In support of Montana Poetry Day (20 July 2001) The artscape Terribly Bad Verse & Awful Poetry Competition This poetry competition is open to anyone. Entries are limited to two original and previously unpublished (or rejected) terribly bad pieces of verse (or awful poems) per entrant, should be typed or printed one entry to one A4 page and be signed with a nom de plume. Entrants' names and addresses, and an email contact if possible, should be clearly written on a separate sheet and placed inside a sealed envelope bearing the nom de plume. Include this envelope with entry. Entries should not exceed 14 lines and must include at least 2 rhyming lines. A prize of $100 (sponsored by Montana ) is offered for the entry judged to be the very worst (or should that be the very best?) example of bad verse or poetry, with a consolation prize of $50 for the runner-up.

The winning entry will be published in the August/September 2001 issue of artscape in which the competition results will be announced. The winning entrants will be advised by post. If sufficient entries warrant, a selection may be published as a supplement in the same or subsequent issue of artscape. Copyright of entries will remain with the writers although the competition organiser will retain the right to publish any entry in artscape and/or in a supplement to artscape. The competition closes on, and entries should be postmarked no later than, 12 August, 2001. Entries received by 20 July may be used in other activities associated with the observance and promotion of Montana Poetry Day. An entry fee of $5 for each poem entered, preferably by cheque made out to Gallery Books & Crafts, is to accompany entries. Entrants should retain copies of their entries as no entries can be returned. The appointed judge's decision will be final and no correspondence will be entered into.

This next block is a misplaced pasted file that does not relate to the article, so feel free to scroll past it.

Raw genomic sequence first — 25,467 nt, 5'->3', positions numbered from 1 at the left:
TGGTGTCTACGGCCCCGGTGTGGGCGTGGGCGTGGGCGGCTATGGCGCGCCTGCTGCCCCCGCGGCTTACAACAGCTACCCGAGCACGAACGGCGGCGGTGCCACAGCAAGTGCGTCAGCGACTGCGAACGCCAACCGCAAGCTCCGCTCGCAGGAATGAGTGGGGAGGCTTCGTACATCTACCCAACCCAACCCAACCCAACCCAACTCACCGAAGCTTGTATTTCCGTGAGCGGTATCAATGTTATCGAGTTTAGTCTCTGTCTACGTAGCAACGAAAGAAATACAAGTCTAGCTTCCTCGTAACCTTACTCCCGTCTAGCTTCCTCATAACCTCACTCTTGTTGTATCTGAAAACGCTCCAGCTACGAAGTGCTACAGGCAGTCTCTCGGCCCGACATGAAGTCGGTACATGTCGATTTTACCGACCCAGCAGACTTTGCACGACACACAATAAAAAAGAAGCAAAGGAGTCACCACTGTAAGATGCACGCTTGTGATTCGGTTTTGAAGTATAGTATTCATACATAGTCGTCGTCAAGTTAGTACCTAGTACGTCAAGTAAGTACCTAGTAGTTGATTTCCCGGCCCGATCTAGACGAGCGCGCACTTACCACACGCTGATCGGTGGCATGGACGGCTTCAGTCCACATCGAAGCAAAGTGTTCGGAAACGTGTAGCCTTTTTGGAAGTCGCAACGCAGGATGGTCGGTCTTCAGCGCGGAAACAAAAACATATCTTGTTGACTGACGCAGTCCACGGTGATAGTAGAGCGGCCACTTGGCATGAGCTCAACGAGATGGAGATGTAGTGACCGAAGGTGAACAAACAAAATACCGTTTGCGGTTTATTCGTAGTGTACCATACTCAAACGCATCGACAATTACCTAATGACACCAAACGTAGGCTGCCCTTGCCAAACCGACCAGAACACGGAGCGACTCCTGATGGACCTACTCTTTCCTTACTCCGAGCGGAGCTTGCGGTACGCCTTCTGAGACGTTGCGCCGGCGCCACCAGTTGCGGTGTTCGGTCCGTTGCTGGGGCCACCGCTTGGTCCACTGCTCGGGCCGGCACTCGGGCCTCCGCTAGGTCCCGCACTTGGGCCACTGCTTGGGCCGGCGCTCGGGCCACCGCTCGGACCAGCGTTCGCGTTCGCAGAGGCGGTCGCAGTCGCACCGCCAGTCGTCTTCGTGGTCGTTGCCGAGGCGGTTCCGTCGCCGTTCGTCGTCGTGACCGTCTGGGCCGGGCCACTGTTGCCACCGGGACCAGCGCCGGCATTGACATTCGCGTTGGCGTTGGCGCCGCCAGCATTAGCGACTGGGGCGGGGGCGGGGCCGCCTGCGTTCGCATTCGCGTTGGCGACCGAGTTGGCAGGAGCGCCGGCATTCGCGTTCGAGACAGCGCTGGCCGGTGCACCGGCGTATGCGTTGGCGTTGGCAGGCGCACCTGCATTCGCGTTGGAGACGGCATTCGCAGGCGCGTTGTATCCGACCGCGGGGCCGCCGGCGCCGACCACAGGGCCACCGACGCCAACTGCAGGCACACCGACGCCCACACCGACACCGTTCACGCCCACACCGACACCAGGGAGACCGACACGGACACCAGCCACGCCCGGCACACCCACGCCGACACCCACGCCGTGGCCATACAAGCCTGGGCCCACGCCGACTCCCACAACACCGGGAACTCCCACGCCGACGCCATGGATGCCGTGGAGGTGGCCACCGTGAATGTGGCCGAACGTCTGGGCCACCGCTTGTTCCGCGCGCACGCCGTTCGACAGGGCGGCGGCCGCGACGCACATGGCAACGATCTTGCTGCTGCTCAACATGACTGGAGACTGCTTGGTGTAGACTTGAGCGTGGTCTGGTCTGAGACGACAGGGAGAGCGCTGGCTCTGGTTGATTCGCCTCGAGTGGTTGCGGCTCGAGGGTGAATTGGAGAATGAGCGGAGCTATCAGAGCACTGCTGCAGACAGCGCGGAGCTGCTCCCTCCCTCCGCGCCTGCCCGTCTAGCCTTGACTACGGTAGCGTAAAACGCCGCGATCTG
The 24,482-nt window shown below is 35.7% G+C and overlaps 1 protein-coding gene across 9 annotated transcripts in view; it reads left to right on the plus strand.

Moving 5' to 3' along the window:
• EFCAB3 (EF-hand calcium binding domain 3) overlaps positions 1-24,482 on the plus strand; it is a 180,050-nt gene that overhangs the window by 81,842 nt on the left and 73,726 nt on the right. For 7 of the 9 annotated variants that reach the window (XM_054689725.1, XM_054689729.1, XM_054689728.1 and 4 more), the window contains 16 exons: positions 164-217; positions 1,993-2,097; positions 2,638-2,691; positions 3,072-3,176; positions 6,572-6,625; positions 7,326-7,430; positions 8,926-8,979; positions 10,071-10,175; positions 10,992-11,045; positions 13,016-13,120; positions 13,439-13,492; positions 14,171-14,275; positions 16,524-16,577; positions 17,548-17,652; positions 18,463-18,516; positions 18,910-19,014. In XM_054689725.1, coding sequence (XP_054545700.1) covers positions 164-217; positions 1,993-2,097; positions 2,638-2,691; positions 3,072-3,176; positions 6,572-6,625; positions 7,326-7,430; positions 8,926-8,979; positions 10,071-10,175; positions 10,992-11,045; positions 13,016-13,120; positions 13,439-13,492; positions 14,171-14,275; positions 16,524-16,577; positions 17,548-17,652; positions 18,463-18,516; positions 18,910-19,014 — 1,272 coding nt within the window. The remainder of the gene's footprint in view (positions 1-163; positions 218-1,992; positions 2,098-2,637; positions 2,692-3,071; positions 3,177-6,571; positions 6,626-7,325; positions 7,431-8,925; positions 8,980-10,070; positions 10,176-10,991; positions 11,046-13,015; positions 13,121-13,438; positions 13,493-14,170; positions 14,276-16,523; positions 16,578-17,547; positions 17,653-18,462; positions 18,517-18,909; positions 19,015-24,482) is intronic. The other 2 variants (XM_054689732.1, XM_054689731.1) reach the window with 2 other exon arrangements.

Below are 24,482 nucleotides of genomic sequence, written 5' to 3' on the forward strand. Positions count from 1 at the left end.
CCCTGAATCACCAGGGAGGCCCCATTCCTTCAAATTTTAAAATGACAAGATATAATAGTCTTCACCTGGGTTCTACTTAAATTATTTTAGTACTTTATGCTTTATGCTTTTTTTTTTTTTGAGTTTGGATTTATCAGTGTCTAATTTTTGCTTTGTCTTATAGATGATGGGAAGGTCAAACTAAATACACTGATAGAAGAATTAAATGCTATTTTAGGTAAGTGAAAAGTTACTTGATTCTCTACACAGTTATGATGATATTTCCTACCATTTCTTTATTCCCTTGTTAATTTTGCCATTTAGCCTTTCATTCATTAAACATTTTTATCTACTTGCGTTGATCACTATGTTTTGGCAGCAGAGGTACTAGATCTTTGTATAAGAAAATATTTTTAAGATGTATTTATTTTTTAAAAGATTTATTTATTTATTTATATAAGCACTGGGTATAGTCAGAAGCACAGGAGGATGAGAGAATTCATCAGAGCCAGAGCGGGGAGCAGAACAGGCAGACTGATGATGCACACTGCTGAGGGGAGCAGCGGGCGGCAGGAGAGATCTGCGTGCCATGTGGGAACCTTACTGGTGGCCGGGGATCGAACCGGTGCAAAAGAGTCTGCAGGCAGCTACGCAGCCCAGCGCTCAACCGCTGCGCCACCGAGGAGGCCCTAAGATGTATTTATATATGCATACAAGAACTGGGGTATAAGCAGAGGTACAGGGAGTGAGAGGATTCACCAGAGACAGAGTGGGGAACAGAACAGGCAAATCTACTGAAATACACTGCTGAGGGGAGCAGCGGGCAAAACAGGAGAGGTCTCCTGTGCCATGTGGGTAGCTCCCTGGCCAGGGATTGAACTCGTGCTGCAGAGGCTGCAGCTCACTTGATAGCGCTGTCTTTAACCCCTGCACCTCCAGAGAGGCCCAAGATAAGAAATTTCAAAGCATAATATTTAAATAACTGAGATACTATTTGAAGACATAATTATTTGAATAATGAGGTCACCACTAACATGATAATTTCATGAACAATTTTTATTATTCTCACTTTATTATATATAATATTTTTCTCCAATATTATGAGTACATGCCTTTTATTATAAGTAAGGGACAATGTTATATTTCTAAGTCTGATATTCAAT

Mail entries to:
artscape Terribly Bad Verse &c. Contest,
P.O.Box 99,
Carterton

Steve Oxenham editor,
artscape
P.O. Box 99
Carterton (025)604 6580


© Scoop Media

 
 
 
Culture Headlines | Health Headlines | Education Headlines

 

Howard Davis Review: From Free Press to Fancy Dress - Spielberg's The Post